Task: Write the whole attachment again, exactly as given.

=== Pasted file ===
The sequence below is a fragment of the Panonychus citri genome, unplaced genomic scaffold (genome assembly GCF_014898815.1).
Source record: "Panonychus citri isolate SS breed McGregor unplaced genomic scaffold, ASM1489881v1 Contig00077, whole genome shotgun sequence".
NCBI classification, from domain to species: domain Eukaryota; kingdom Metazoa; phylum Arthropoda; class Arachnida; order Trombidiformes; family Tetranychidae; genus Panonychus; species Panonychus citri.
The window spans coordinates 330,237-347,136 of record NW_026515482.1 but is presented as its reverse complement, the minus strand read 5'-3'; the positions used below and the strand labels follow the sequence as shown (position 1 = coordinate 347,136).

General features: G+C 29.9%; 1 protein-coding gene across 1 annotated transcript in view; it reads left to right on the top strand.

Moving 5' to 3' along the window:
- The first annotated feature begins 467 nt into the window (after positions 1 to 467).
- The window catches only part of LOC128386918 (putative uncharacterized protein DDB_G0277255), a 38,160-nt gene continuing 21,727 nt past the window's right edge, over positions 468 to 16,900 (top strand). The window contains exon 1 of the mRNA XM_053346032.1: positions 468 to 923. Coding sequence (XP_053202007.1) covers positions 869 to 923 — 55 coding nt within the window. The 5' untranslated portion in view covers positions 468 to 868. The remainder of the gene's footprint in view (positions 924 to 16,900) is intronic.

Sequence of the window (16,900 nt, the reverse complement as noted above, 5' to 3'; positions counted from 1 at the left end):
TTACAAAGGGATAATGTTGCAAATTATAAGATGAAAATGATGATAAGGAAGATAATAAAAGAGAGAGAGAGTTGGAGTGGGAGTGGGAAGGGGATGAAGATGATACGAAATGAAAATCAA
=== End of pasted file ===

The sequence below is a fragment of the Panonychus citri genome, unplaced genomic scaffold (genome assembly GCF_014898815.1).
Source record: "Panonychus citri isolate SS breed McGregor unplaced genomic scaffold, ASM1489881v1 Contig00077, whole genome shotgun sequence".
NCBI classification, from domain to species: domain Eukaryota; kingdom Metazoa; phylum Arthropoda; class Arachnida; order Trombidiformes; family Tetranychidae; genus Panonychus; species Panonychus citri.
The window spans coordinates 330,237-347,136 of record NW_026515482.1 but is presented as its reverse complement, the minus strand read 5'-3'; the positions used below and the strand labels follow the sequence as shown (position 1 = coordinate 347,136).

General features: G+C 29.9%; 1 protein-coding gene across 1 annotated transcript in view; it reads left to right on the top strand.

Moving 5' to 3' along the window:
- The first annotated feature begins 467 nt into the window (after positions 1 to 467).
- The window catches only part of LOC128386918 (putative uncharacterized protein DDB_G0277255), a 38,160-nt gene continuing 21,727 nt past the window's right edge, over positions 468 to 16,900 (top strand). The window contains exon 1 of the mRNA XM_053346032.1: positions 468 to 923. Coding sequence (XP_053202007.1) covers positions 869 to 923 — 55 coding nt within the window. The 5' untranslated portion in view covers positions 468 to 868. The remainder of the gene's footprint in view (positions 924 to 16,900) is intronic.

Sequence of the window (16,900 nt, the reverse complement as noted above, 5' to 3'; positions counted from 1 at the left end):
TTACAAAGGGATAATGTTGCAAATTATAAGATGAAAATGATGATAAGGAAGATAATAAAAGAGAGAGAGAGTTGGAGTGGGAGTGGGAAGGGGATGAAGATGATACGAAATGAAAATCAA